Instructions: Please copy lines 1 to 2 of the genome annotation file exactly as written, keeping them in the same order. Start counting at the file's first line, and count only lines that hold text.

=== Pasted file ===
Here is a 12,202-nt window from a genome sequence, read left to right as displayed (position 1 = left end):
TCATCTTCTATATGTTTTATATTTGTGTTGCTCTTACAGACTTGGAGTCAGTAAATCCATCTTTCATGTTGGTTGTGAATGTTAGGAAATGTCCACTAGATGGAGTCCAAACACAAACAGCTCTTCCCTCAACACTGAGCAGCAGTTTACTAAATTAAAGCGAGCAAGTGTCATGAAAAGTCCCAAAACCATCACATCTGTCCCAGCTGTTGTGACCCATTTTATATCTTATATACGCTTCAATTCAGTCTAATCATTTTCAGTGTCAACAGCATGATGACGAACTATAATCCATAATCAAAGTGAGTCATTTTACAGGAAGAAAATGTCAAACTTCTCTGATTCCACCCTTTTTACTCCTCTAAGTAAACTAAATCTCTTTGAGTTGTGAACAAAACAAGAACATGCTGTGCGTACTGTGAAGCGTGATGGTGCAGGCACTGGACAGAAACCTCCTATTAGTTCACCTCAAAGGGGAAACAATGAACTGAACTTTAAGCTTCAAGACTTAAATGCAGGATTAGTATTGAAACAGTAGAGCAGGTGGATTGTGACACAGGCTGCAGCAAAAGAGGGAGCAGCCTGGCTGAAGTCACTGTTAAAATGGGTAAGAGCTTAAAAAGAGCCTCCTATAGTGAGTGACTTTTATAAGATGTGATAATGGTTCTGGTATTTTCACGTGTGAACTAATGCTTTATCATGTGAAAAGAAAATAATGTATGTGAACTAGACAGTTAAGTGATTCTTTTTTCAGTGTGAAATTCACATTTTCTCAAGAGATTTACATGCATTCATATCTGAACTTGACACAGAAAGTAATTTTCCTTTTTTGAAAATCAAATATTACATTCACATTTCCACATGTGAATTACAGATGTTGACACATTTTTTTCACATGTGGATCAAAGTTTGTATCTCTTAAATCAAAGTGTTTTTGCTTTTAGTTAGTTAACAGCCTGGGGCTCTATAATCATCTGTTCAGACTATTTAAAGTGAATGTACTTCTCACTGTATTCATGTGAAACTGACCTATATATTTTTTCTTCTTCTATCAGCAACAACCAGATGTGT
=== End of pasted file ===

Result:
Here is a 12,202-nt window from a genome sequence, read left to right as displayed (position 1 = left end):
TCATCTTCTATATGTTTTATATTTGTGTTGCTCTTACAGACTTGGAGTCAGTAAATCCATCTTTCATGTTGGTTGTGAATGTTAGGAAATGTCCACTAGATGGAGTCCAAACACAAACAGCTCTTCCCTCAACACTGAGCAGCAGTTTACTAAATTAAAGCGAGCAAGTGTCATGAAAAGTCCCAAAACCATCACATCTGTCCCAGCTGTTGTGACCCATTTTATATCTTATATACGCTTCAATTCAGTCTAATCATTTTCAGTGTCAACAGCATGATGACGAACTATAATCCATAATCAAAGTGAGTCATTTTACAGGAAGAAAATGTCAAACTTCTCTGATTCCACCCTTTTTACTCCTCTAAGTAAACTAAATCTCTTTGAGTTGTGAACAAAACAAGAACATGCTGTGCGTACTGTGAAGCGTGATGGTGCAGGCACTGGACAGAAACCTCCTATTAGTTCACCTCAAAGGGGAAACAATGAACTGAACTTTAAGCTTCAAGACTTAAATGCAGGATTAGTATTGAAACAGTAGAGCAGGTGGATTGTGACACAGGCTGCAGCAAAAGAGGGAGCAGCCTGGCTGAAGTCACTGTTAAAATGGGTAAGAGCTTAAAAAGAGCCTCCTATAGTGAGTGACTTTTATAAGATGTGATAATGGTTCTGGTATTTTCACGTGTGAACTAATGCTTTATCATGTGAAAAGAAAATAATGTATGTGAACTAGACAGTTAAGTGATTCTTTTTTCAGTGTGAAATTCACATTTTCTCAAGAGATTTACATGCATTCATATCTGAACTTGACACAGAAAGTAATTTTCCTTTTTTGAAAATCAAATATTACATTCACATTTCCACATGTGAATTACAGATGTTGACACATTTTTTTCACATGTGGATCAAAGTTTGTATCTCTTAAATCAAAGTGTTTTTGCTTTTAGTTAGTTAACAGCCTGGGGCTCTATAATCATCTGTTCAGACTATTTAAAGTGAATGTACTTCTCACTGTATTCATGTGAAACTGACCTATATATTTTTTCTTCTTCTATCAGCAACAACCAGATGTGT